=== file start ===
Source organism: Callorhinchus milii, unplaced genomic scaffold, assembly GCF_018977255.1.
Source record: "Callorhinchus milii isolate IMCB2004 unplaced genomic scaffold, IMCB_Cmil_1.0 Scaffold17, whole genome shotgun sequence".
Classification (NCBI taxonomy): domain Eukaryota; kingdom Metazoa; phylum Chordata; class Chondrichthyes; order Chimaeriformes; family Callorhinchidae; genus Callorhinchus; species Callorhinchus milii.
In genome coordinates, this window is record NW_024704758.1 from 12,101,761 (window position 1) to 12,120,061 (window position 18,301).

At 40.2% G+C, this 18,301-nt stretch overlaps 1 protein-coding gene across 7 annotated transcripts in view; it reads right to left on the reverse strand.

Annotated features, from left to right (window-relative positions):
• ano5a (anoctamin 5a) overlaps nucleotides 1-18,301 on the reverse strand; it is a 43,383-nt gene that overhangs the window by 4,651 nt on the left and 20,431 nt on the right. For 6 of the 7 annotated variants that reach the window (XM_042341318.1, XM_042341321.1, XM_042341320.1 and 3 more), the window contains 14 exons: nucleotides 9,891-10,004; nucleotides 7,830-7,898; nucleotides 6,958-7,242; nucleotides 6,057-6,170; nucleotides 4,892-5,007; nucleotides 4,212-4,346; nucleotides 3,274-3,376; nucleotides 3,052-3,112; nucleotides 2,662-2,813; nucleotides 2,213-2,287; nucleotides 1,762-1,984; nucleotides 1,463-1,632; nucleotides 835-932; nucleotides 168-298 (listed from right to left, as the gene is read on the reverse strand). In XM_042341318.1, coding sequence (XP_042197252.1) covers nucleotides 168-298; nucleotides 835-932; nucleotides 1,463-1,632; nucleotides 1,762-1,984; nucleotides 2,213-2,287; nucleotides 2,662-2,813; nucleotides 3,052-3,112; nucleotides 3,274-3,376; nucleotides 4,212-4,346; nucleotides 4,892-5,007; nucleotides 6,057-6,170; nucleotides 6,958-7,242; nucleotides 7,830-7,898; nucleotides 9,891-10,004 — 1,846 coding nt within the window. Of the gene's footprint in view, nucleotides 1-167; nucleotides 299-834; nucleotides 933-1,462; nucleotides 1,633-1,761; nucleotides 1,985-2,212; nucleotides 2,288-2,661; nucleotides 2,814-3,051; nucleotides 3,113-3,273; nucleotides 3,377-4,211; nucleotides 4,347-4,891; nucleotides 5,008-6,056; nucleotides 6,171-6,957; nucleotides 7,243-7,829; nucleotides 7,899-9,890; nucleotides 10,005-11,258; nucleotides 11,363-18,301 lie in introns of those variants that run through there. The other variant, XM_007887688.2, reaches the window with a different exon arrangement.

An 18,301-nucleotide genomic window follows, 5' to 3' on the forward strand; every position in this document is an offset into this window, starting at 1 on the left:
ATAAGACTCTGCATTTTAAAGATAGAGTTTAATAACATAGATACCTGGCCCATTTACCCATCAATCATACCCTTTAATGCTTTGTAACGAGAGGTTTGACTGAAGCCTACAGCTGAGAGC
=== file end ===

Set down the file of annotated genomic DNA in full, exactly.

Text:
Source organism: Callorhinchus milii, unplaced genomic scaffold, assembly GCF_018977255.1.
Source record: "Callorhinchus milii isolate IMCB2004 unplaced genomic scaffold, IMCB_Cmil_1.0 Scaffold17, whole genome shotgun sequence".
Classification (NCBI taxonomy): domain Eukaryota; kingdom Metazoa; phylum Chordata; class Chondrichthyes; order Chimaeriformes; family Callorhinchidae; genus Callorhinchus; species Callorhinchus milii.
In genome coordinates, this window is record NW_024704758.1 from 12,101,761 (window position 1) to 12,120,061 (window position 18,301).

At 40.2% G+C, this 18,301-nt stretch overlaps 1 protein-coding gene across 7 annotated transcripts in view; it reads right to left on the reverse strand.

Annotated features, from left to right (window-relative positions):
• ano5a (anoctamin 5a) overlaps nucleotides 1-18,301 on the reverse strand; it is a 43,383-nt gene that overhangs the window by 4,651 nt on the left and 20,431 nt on the right. For 6 of the 7 annotated variants that reach the window (XM_042341318.1, XM_042341321.1, XM_042341320.1 and 3 more), the window contains 14 exons: nucleotides 9,891-10,004; nucleotides 7,830-7,898; nucleotides 6,958-7,242; nucleotides 6,057-6,170; nucleotides 4,892-5,007; nucleotides 4,212-4,346; nucleotides 3,274-3,376; nucleotides 3,052-3,112; nucleotides 2,662-2,813; nucleotides 2,213-2,287; nucleotides 1,762-1,984; nucleotides 1,463-1,632; nucleotides 835-932; nucleotides 168-298 (listed from right to left, as the gene is read on the reverse strand). In XM_042341318.1, coding sequence (XP_042197252.1) covers nucleotides 168-298; nucleotides 835-932; nucleotides 1,463-1,632; nucleotides 1,762-1,984; nucleotides 2,213-2,287; nucleotides 2,662-2,813; nucleotides 3,052-3,112; nucleotides 3,274-3,376; nucleotides 4,212-4,346; nucleotides 4,892-5,007; nucleotides 6,057-6,170; nucleotides 6,958-7,242; nucleotides 7,830-7,898; nucleotides 9,891-10,004 — 1,846 coding nt within the window. Of the gene's footprint in view, nucleotides 1-167; nucleotides 299-834; nucleotides 933-1,462; nucleotides 1,633-1,761; nucleotides 1,985-2,212; nucleotides 2,288-2,661; nucleotides 2,814-3,051; nucleotides 3,113-3,273; nucleotides 3,377-4,211; nucleotides 4,347-4,891; nucleotides 5,008-6,056; nucleotides 6,171-6,957; nucleotides 7,243-7,829; nucleotides 7,899-9,890; nucleotides 10,005-11,258; nucleotides 11,363-18,301 lie in introns of those variants that run through there. The other variant, XM_007887688.2, reaches the window with a different exon arrangement.

An 18,301-nucleotide genomic window follows, 5' to 3' on the forward strand; every position in this document is an offset into this window, starting at 1 on the left:
ATAAGACTCTGCATTTTAAAGATAGAGTTTAATAACATAGATACCTGGCCCATTTACCCATCAATCATACCCTTTAATGCTTTGTAACGAGAGGTTTGACTGAAGCCTACAGCTGAGAGC